Cover Most of the fittings and finishings in this apartment were custom made in Chiang Mai, be they the tiles on the kitchen island or the built-in shelves in the living area

Craft traditions, earthy textures and tropical modernist influences make a harmonious mix in this soothing Singapore home designed by Goy Architects

Architect Goy Zhenru’s passion for craftmanship is at the heart of her eponymous Singapore-based practice—the principal founder of Goy Architects has made it her firm’s mission to celebrate the artisans and craft traditions of Southeast Asia in every project her team undertakes. This love of handmade artistry is evident in this tranquil duplex apartment in Singapore, which not only incorporates an ample use of natural materials but also a thoughtful array of custom ceramics and furnishings created in collaboration with the Chiangmai-based makers of Saraphi Ceramics Arts and Design.  

This four-bedroom apartment of a young couple and their three pets is situated on the first storey of a condominium complex in the breezy East Coast neighbourhood. The clients enjoy outdoor activities, and love to cook. The wife is also a yoga practitioner, so the owners desired their abode to be as uncluttered and spacious as possible to accommodate sessions on the mat, and also for their two pet dogs and cat to roam freely about their 2,000 sq ft home. 

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“The owners wanted their home to be very relaxed, homely and connected to nature. They were very interested in the processes that we did and with our focus on vernacular materials and furnishings, as it reflected their interest in the region and craftsmen in Southeast Asia,” shares Goy, who was delighted at the couple’s shared enthusiasm for artisanal work.  
 
This shared passion is celebrated through the earthy colour scheme and the mix of natural textures found throughout the apartment. Some of these design elements are a nod to the legacy of Sri Lankan architect Geoffrey Bawa and his contribution to tropical modernist architecture. One such notable element is the ceramic flooring created for the living room, which features a design that helps minimise production waste.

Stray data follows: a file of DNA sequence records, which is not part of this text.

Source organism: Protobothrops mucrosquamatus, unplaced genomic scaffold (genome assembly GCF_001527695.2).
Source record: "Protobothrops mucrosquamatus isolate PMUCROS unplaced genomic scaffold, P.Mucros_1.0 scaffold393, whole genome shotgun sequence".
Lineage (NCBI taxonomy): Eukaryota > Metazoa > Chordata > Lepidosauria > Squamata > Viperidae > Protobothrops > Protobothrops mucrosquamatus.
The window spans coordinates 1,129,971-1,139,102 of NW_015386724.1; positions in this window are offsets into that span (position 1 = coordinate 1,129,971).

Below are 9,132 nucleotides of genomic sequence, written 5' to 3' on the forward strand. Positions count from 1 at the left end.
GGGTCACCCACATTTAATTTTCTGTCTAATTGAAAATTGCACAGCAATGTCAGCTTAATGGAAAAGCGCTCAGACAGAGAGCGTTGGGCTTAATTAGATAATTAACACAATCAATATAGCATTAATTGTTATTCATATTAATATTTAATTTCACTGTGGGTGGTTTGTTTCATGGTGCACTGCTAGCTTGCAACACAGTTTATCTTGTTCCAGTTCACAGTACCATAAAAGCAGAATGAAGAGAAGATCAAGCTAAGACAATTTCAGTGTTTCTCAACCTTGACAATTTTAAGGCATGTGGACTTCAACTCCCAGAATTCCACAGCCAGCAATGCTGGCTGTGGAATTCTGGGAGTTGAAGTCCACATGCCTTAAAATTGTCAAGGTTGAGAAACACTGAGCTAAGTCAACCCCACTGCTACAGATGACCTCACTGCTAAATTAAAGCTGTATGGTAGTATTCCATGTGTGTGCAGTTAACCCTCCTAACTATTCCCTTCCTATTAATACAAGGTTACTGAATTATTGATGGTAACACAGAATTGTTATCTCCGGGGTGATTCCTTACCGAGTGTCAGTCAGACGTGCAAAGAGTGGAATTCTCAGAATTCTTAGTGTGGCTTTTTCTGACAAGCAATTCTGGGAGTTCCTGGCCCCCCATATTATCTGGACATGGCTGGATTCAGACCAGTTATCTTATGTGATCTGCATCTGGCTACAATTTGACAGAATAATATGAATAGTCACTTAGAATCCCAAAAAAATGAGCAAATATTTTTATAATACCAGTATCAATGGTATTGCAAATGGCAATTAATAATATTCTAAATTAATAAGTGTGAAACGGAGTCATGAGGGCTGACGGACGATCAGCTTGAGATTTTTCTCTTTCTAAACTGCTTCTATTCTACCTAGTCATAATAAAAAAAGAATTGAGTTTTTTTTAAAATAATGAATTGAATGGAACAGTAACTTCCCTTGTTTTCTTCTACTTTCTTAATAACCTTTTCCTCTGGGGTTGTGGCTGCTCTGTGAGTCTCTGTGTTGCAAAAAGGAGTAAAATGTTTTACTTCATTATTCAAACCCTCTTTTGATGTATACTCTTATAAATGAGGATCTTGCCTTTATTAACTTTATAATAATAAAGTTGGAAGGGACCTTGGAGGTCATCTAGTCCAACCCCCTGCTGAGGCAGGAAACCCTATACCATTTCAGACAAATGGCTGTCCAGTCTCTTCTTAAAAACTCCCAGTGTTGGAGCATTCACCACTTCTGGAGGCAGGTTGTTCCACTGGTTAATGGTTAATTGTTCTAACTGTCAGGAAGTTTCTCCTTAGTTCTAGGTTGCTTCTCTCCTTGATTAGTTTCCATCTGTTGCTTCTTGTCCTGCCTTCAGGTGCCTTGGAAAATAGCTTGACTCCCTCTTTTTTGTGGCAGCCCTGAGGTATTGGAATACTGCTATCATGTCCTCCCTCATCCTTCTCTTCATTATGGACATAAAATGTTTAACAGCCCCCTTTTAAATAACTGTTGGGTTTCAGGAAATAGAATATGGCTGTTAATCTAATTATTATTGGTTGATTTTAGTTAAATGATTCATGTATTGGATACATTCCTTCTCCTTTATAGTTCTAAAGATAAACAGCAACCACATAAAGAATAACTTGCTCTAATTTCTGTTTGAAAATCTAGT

“To soften the large-format ceramic tiles selected for the flooring, we added timber strips to run between these tiles,” shares Goy. “We like this cold and warm contrast. It's also inspired by Geoffrey Bawa’s tropical architectural work, where they did a separator line to cast the tiles batch by batch, so if any of it cracks [during the process], you can redo just that batch.”

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Taking the clients’ culinary passion into consideration, the firm made the kitchen the heart of the home with a custom island created in collaboration with Saraphi Ceramics Arts and Designs. With its curved form and ombre hues, the celadon tile-clad island is the apartment’s centrepiece. Shares Goy: “Pakawat ‘Aan’ Boonsong, the owner of Saraphi Ceramics Arts and Designs, is not only a ceramic artist but also a chef who runs the only restaurant in Chiang Mai that serves fresh soba noodles. Crafting and kneading both noodles and pottery by hand, his skills were used to hand-shape the tiles.”